Market distance from villages has got a coefficient of –5.238, which is not significant at any level of significance, with the expected negative sign. This indicated that increasing market distance by 1% from villages or residing sites would decrease the farm income by 5.238%. This means that the long distance of markets from residing areas of farm households would make them avoid the high transportation costs to the marketplace and they would be selling their surplus products at farm or village level to the middlemen at low prices after harvest.
Also the data revealed that the operational area has got a coefficient of 17.11 which is highly significant at 1% level of significance, with a positive sign implying that as the farm household increases the operational area by 1%, the farm household income increase by 17.11%. This indicated that the land size is a major determinant in the traditional agricultural production areas for farm income, because, the effects of other variables on output could appear through the land variable coefficient as a media on which all other inputs act.
Weather conditions as the dummy variable has got a coefficient of –3.653 which is significant at 5% level of significance. Its presence in the model had affected the significance level of some other independent variables. However, the negative coefficient indicated that as the weather conditions become unfavourable the farm income would decrease.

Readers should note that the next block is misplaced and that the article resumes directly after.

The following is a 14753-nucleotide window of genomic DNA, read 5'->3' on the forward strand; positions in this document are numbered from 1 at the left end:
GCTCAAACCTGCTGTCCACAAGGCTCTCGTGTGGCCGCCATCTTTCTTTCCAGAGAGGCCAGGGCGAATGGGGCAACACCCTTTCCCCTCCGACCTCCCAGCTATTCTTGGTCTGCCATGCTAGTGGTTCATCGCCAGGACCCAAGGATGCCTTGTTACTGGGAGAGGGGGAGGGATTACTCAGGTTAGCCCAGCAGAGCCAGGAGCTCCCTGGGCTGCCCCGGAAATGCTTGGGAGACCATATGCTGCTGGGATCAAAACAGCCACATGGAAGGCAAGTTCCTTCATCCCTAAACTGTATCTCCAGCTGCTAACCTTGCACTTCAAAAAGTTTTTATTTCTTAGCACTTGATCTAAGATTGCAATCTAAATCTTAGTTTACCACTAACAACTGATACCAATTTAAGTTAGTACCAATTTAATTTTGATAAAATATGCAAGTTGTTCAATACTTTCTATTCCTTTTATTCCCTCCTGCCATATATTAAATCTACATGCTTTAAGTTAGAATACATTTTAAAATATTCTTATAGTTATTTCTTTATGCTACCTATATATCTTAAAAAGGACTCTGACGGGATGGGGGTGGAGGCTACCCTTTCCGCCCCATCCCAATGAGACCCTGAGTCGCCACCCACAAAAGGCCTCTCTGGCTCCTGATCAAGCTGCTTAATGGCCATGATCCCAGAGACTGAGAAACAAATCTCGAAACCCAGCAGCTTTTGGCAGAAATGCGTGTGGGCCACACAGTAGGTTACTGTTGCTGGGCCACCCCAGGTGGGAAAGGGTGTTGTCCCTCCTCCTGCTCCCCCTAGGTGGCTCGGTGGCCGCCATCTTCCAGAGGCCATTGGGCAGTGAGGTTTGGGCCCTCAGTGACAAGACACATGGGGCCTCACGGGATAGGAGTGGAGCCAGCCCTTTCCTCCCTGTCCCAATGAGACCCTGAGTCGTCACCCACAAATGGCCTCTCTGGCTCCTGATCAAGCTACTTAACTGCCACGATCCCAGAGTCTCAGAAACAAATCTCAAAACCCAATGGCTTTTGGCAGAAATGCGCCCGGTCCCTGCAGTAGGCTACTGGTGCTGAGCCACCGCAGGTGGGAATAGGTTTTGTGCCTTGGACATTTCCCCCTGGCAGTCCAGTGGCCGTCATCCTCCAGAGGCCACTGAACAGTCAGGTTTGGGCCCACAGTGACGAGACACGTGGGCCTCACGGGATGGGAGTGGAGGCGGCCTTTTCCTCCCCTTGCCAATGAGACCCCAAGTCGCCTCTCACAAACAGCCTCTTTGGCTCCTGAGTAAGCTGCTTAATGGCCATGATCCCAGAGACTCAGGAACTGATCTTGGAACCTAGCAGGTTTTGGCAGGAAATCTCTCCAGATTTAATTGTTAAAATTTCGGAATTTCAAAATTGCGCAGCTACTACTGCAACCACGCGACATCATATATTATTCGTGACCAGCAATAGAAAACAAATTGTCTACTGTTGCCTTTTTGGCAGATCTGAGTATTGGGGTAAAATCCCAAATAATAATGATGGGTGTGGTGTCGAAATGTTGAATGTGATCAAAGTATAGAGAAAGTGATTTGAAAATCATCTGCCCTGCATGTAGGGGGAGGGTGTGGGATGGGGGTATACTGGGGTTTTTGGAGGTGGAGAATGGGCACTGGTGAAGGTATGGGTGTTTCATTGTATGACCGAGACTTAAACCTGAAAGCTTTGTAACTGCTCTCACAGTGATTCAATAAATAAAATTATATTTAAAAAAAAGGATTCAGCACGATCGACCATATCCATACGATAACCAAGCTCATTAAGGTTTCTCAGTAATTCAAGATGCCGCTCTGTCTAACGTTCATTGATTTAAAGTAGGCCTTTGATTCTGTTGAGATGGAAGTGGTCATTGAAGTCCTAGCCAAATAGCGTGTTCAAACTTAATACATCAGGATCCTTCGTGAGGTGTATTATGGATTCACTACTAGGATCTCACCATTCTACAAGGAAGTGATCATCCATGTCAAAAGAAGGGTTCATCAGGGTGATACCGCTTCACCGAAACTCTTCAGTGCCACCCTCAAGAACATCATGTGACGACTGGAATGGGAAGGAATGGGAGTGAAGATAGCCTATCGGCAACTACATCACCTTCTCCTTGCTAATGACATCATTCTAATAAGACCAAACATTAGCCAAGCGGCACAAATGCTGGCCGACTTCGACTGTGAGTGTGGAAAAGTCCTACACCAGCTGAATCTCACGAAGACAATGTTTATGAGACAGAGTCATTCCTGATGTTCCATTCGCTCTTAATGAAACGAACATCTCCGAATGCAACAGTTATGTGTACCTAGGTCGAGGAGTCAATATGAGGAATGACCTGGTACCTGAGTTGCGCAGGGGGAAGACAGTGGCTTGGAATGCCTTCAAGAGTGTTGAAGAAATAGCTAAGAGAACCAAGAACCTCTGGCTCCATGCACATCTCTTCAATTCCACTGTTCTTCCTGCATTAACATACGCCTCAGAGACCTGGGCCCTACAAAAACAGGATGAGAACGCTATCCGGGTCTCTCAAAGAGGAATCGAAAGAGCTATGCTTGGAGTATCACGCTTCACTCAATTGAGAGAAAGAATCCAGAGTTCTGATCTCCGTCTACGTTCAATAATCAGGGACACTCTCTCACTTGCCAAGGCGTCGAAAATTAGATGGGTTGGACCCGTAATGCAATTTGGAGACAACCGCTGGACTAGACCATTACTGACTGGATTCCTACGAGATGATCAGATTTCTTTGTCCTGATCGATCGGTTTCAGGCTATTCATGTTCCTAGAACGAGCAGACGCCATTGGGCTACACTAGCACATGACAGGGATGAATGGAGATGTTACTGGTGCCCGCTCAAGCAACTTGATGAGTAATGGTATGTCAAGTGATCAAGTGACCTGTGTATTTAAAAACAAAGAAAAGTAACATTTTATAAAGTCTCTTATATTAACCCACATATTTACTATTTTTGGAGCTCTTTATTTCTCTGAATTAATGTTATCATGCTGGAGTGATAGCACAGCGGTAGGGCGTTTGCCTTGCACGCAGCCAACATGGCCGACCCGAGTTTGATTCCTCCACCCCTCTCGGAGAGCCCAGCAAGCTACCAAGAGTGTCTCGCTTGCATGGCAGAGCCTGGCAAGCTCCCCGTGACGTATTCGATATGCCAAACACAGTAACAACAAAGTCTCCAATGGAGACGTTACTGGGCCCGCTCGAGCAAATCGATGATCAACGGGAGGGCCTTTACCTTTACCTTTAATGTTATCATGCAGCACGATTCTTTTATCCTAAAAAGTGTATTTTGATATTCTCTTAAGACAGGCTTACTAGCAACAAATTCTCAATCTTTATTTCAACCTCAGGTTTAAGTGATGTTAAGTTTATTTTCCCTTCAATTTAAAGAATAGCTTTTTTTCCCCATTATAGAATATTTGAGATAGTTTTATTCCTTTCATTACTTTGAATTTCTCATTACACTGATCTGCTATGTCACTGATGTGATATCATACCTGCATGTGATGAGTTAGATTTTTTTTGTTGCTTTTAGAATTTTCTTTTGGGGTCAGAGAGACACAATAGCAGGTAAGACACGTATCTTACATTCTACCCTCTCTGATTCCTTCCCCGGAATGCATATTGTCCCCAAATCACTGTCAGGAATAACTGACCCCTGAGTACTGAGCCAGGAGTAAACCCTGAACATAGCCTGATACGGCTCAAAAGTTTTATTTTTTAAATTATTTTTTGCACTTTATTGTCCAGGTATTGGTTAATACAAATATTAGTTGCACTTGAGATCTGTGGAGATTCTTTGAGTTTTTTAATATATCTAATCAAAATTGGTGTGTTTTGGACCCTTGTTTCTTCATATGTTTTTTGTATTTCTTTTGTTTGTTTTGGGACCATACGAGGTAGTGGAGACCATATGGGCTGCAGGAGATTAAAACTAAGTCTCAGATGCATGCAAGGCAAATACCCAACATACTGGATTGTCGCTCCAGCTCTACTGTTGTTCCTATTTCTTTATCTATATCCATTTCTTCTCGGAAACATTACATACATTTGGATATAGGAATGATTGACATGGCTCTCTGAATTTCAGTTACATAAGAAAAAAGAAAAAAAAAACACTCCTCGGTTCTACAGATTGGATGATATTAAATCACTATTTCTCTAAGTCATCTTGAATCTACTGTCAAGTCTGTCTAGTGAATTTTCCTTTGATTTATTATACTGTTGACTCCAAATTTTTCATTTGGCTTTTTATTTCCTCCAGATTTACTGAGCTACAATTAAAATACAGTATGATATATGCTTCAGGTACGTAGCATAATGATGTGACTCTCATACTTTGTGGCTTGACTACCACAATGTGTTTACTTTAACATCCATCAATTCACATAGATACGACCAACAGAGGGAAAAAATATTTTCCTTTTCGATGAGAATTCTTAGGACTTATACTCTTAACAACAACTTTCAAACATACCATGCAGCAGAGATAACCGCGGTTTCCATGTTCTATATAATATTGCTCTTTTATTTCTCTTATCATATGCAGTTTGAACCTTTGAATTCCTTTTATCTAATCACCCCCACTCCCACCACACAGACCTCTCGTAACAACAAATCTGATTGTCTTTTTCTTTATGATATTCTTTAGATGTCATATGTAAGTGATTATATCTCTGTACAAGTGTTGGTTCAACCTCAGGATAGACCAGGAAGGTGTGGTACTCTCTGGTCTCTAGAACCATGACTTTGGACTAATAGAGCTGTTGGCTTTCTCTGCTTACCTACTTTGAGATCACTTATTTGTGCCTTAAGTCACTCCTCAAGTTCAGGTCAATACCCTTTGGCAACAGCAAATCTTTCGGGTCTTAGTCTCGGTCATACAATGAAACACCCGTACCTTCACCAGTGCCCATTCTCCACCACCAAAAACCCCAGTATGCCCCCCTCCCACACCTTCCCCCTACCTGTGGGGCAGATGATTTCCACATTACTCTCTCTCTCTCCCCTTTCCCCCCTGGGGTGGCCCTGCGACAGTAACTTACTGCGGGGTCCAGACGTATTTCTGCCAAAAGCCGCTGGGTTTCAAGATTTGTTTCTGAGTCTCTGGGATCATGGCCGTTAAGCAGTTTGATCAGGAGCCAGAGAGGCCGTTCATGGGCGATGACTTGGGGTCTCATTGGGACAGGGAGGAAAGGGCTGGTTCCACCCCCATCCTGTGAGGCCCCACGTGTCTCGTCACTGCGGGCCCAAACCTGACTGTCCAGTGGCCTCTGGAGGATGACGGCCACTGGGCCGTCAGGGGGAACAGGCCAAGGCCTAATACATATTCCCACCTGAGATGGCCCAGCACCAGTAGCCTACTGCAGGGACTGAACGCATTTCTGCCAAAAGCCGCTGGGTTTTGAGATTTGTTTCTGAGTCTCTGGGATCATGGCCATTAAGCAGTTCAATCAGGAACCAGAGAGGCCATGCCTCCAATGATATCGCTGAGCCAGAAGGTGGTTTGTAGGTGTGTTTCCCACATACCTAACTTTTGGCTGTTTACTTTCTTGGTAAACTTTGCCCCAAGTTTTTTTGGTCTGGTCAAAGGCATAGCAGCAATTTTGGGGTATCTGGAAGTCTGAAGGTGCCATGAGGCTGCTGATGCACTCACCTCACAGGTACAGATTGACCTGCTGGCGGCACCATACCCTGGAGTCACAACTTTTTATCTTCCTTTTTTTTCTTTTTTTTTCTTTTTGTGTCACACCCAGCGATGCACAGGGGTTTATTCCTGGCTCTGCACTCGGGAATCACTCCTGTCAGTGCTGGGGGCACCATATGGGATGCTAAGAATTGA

1. To develop the traditional rainfed production with especial attention given on the valley’s deposits and clay soils which are about 20% of the total arable land of the State.
2. To develop an effective linkages between agricultural education, research and extension through an institutional framework this enables a better flow of information and coordination between different agencies.
3. To introduce new varieties of crops in the State and give more attention to high-value products such as groundnuts and sesame to augment the farmer’s income.
4. To establish institutions, that will import improved seeds and/or develop research farms for producing certified and hybrid seeds in the State.